Are There Prepayment Penalties with an SBA 504 Loan?

Prepayment Penalties and SBA 504 Loans

Consumers have received greater protection against prepayment penalties on mortgage loans in the past few years. However, the same protections do not extend to small business owners. The simple answer to the question of whether or not there are prepayment penalties with an SBA 504 loan is yes, there are. However, it’s not actually quite so clear cut.

What is a prepayment penalty? Simply put, it is a fee that is charged to the borrower in the event that they pay off their loan before the term is up. It is a way of guaranteeing a specific amount of profit for the lender (or fees for the SBA) if the loan is paid off early and they do not receive the expected amount of interest. So, how much might you expect to pay if you were able to get out of your loan early?

According to the SBA, the prepayment penalty begins at 3% of the loan’s value in the first year, and then drops with each consecutive year, eventually reaching 0% in the 11th year (and all subsequent years). The example chart below shows how your penalty declines over time. Note that the prepayment percentage will vary based on the debenture rate for your loan/bond.

  • Year 1 – 3.00%

  • Year 2 – 2.70%

  • Year 3 – 2.40%

  • Year 4 – 2.10%

  • Year 5 – 1.80%

  • Year 6 – 1.50%

  • Year 7 – 1.20%

  • Year 8 – .90%

  • Year 9 – .60%

  • Year 10 – .30%

  • Year 11 – 20 – 0.00%

How does that affect you? Well, suppose you took out a loan for $2 million, and were able to repay that loan within three years, rather than the 20 years originally assigned. In that case, you would have to pay $48,000 on top of the loan amount and other associated fees. The same loan would cost you just $6,000 if you paid it off in year 10 rather than year three. 10-year term loans also have an accelerated declination of their penalty, with $0 penalty after year five.

The example above is rather simplistic. Your penalty will be different. It is actually calculated on the loan debenture rate, with the full debenture rate equaling the maximum prepayment penalty.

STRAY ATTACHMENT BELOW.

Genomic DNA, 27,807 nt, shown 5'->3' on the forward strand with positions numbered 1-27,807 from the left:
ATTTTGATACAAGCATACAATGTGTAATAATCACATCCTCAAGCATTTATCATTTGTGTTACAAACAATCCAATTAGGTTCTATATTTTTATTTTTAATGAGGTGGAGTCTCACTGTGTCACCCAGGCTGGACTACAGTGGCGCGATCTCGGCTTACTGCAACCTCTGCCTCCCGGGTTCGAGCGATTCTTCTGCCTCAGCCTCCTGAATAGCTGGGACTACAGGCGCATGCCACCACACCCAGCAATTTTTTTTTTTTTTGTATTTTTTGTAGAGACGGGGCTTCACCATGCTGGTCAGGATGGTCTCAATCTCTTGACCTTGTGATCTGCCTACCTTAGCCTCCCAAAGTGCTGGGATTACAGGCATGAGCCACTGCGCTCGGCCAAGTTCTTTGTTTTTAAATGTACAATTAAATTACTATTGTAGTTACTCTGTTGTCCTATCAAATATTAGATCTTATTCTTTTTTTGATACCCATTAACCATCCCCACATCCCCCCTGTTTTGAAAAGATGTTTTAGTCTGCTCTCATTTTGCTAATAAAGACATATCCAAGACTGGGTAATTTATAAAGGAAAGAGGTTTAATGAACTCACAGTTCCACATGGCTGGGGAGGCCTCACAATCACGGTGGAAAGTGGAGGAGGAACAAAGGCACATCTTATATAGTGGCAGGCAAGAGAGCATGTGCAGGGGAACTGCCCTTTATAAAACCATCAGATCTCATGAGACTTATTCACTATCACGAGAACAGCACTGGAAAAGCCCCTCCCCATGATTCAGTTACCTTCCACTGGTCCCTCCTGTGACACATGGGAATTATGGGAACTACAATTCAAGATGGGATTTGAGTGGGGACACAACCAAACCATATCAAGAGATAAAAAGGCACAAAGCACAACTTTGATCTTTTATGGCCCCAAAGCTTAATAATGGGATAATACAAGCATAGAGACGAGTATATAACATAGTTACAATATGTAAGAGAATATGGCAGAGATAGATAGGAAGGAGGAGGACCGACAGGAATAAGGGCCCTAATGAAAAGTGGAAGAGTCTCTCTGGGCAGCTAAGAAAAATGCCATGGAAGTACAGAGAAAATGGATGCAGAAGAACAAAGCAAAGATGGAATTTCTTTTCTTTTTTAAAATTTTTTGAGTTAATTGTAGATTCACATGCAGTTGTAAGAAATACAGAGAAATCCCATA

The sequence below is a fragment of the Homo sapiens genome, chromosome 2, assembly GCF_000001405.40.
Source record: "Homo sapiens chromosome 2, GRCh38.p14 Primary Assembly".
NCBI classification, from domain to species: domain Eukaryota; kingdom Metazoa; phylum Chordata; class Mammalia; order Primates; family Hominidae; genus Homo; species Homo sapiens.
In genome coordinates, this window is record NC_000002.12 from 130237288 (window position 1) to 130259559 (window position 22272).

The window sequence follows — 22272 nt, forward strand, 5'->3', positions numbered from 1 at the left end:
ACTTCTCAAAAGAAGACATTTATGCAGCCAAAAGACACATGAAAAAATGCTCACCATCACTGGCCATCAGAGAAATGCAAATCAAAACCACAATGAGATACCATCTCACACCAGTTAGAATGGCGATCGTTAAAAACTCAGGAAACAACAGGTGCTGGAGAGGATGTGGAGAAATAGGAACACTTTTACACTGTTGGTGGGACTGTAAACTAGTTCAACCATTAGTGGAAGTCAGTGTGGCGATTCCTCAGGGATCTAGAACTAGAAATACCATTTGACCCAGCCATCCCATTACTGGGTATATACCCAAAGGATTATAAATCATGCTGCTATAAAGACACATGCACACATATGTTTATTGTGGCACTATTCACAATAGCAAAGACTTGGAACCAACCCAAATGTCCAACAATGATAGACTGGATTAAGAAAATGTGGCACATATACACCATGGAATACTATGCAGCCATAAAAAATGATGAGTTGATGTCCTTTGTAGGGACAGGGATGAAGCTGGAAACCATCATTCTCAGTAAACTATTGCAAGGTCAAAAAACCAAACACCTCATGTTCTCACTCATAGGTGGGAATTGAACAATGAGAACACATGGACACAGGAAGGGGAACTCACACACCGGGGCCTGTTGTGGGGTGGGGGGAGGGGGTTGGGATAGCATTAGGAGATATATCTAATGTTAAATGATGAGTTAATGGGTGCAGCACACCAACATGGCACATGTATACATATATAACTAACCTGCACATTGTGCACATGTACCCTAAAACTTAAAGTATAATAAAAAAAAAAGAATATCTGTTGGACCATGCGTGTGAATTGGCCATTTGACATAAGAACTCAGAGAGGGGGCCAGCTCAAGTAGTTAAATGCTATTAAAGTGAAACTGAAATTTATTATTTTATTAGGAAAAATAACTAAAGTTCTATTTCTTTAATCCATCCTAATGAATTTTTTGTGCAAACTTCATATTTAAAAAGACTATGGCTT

Can the Prepayment Penalty on an SBA 504 Loan Be Waived?

No, there is no way to waive the prepayment penalty on an SBA 504 loan. However, there are ways to avoid paying it altogether that do not require it to be waived. These are as follows:

  • Keep Paying on the Loan: While it might not be ideal, one of the simplest ways to avoid paying a prepayment penalty is to simply pay on the loan until its maturity date. Understand that prepayment penalties only pertain if you pay the loan off early. If you do not pay it off early, there are no penalties to worry about. Yes, this does mean paying interest, but it may be more affordable than the prepayment penalty, or at least allow you greater liquidity during the loan’s life.

  • Refinance: Technically, a 504 loan is actually two different loans. The CDC funded part of the loan, but a conventional lender funded the remainder. You may be able to refinance the first position loan (conventional) and the SBA would be required to subordinate to that loan, allowing you to keep your 504 in place but allowing you to take advantage of lower rates or better options, while avoiding prepayment penalties altogether.

  • Assumed: Finally, you may be able to offload the loan to someone else. SBA 504 loans are assumable (more on this later). You could choose to sell the equipment or real estate securing the loan for the amount of equity you have in them, and the new buyer, assuming they qualify, would be able to simply assume the payments in your place. When this happens, you get out from under any potential prepayment penalty, but the buyer is also able to avoid prepayment penalties, as they are eliminated in the case of an assumed loan.

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